Psychopathology Monday


Happy New Year all. Our semester begins today with the first session of Psychopathology for the first year students. Before launching into the various forms of mental illness and emotional maladies, we consider the larger concept of suffering. Without a careful understanding of (a) the nature, causes, and theology of suffering, (b) the meanings of suffering, and (c) our beliefs and responses to suffering, we counselors become a dangerous lot. We fall prey to simplistic understandings and responses–and fall prey to false hope and false despair.

Sound like a great way to start of the New Year? It does to me because we now have an opportunity to look at ourselves and our world with more realistic eyes than we may have during the stress of the holidays.

Coincidentally, we had a Sunday School class yesterday on the topic of suffering. Our church has buried 10 people who died before their time (so it seems to us!) in the past 5 years. Not only have we had these tragedies, we’ve also splanted a church and been in a transitional malaise for maybe 7 years? The class allowed individuals to talk about suffering and heartache. Good class. We heard those who felt that what was going on was a message from the Lord, from those who just felt confused and in pain, from those who felt the nearness of the Lord during these normal ups and downs of life in a fallen world.

What was said in multiple ways was that one’s perspective or expectations about suffering really impact how one feels about the struggle of life. If you expect life to always be healthy then repeated sicknesses and death will set you back. Someone said there that if you lived in a dirt hut that moving into a trailer would seem wonderful but if you lived in a palace, the trailer would seem a terrible thing.

So, what should we think about suffering and the seeming explosion of death and heartache?

  1. God is saying something AND yet He may not be sending some special message to us
  2. Our actions may cause some of our own suffering but living more righteous lives does not prevent suffering
  3. Suffering is to be expected in this world AND yet it is NOT THE WAY IT IS SUPPOSED TO BE
  4. Isolation and failure to connect to others in suffering ALWAYS makes that suffering worse
  5. Even those who only observe those in suffering suffer as well and need to connect with others in order to avoid despair
  6. Good may come out of suffering, but suffering itself is not good
  7. God, through the cross, bears our suffering and yet it still hurts
  8. It will not last forever

Finally, how do you respond to suffering? Turn away? Become numb? Angry? Probably all the above, right? Take a moment to consider how you respond to suffering right in front of you and watch yourself for those trite statements that can hurt those who are already in pain.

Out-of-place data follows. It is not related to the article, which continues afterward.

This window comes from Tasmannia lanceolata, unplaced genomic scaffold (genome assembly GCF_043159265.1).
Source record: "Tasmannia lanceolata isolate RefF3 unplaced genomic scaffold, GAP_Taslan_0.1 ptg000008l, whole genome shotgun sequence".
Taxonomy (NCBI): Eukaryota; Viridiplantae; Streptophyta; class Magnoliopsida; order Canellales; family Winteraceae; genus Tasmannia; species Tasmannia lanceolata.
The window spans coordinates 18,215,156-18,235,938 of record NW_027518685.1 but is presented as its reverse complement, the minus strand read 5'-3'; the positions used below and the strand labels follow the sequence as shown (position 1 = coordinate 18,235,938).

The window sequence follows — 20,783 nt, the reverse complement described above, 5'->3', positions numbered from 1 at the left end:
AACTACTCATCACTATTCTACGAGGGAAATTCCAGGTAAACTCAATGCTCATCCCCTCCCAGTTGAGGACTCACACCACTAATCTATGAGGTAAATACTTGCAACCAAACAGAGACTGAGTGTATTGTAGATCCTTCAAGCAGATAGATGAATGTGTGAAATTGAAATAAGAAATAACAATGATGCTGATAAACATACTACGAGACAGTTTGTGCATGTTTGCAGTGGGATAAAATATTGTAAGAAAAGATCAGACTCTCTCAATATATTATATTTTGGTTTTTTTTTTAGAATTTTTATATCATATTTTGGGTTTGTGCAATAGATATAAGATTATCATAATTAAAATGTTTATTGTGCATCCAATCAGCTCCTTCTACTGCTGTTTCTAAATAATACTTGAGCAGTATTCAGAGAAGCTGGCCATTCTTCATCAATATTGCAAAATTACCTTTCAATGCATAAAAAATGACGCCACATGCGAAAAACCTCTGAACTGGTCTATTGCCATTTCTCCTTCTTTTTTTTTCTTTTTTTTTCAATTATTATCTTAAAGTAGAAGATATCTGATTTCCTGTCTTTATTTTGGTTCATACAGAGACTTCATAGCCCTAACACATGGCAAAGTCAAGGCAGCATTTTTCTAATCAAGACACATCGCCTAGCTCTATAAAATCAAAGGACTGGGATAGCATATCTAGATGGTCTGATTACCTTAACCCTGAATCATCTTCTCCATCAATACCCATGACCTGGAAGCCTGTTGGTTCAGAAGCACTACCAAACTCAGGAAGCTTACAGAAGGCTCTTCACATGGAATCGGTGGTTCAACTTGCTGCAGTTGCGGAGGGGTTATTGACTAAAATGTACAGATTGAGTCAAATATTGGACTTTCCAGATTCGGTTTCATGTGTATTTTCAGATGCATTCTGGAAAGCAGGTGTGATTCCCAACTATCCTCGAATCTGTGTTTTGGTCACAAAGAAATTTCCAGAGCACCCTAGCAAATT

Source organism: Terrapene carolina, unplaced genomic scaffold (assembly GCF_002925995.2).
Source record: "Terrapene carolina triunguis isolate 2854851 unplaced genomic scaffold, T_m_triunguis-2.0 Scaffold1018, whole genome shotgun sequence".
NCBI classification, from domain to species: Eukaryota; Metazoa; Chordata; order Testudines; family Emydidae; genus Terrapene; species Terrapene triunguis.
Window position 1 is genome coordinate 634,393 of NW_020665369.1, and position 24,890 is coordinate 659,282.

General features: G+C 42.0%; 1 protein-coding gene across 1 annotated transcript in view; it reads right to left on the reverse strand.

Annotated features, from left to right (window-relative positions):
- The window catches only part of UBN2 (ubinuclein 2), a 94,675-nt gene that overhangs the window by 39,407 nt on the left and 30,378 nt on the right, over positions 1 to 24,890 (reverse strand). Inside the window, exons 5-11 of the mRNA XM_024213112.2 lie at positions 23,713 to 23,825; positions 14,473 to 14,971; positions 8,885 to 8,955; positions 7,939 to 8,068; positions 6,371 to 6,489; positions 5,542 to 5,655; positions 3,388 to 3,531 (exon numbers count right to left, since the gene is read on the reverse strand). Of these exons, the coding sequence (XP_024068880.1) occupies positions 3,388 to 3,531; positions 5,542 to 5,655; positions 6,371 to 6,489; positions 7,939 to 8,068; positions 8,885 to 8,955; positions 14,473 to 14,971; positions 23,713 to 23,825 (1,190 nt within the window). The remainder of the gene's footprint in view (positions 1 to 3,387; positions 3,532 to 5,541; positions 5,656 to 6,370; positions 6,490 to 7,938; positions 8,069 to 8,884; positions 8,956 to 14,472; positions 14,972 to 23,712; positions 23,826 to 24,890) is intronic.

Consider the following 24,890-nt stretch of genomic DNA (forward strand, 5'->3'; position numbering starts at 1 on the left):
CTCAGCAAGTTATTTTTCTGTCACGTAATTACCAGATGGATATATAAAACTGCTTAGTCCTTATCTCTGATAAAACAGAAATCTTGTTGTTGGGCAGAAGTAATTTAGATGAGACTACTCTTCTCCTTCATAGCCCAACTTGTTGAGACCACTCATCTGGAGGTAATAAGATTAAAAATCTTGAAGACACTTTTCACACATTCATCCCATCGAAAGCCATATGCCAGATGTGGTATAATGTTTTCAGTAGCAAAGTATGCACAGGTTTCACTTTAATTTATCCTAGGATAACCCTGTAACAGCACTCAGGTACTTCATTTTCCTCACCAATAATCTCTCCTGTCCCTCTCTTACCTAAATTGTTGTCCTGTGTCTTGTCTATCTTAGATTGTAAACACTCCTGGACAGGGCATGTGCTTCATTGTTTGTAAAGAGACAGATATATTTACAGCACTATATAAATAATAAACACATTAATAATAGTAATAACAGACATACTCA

1 Comment

Filed under christian counseling, christian psychology, Christianity, counseling, counseling skills, Doctrine/Theology, suffering

One response to “Psychopathology Monday

  1. tab0700

    As a Clinical Psych student I am always interested in hearing how different faiths encounter and understand psychopathology as we culturally experience it. The profession would ask us to work with others to alleviate their pain and suffering, but all too often people’s faith and belief structures are left out of treatment. However, without vital information on how an individual is dealing with their troubles or crisis from a spiritual/religious angle we can in fact be handicapping ourselves. This concept of how suffering is dealt with and conceptualized from a Christian perspective should add to treatment instead of clouding it. People want to be understood in their pain and without asking or inquiring into their belief systems you negate a vital part. Some may say well, religion is personal and off topic or out of bounds, but someone seeking help via a psychologist is also personal. Why would you not respectfully ask how their current suffering fits into the spiritual life as they see it?
    The one caveat I’ll make without diving too deep is that each person feels what they feel about their religion or faith. One Christian and his or her belief can be different from another’s even if they attend all the same services and were brought up in the same household. This should be said for all faiths as well. Even though it is very possible that members of the same faith share similar views they may not always be exact. Suffering can strike us to the core especially in cases of bereavement, leaving individuals struggling for answers. Giving voice to those concerns and leaving room for the hurt in the midst of a spiritual dilemma is not a necessary must but should be an open possibility in therapy. Thanks for the insight from your perspective.

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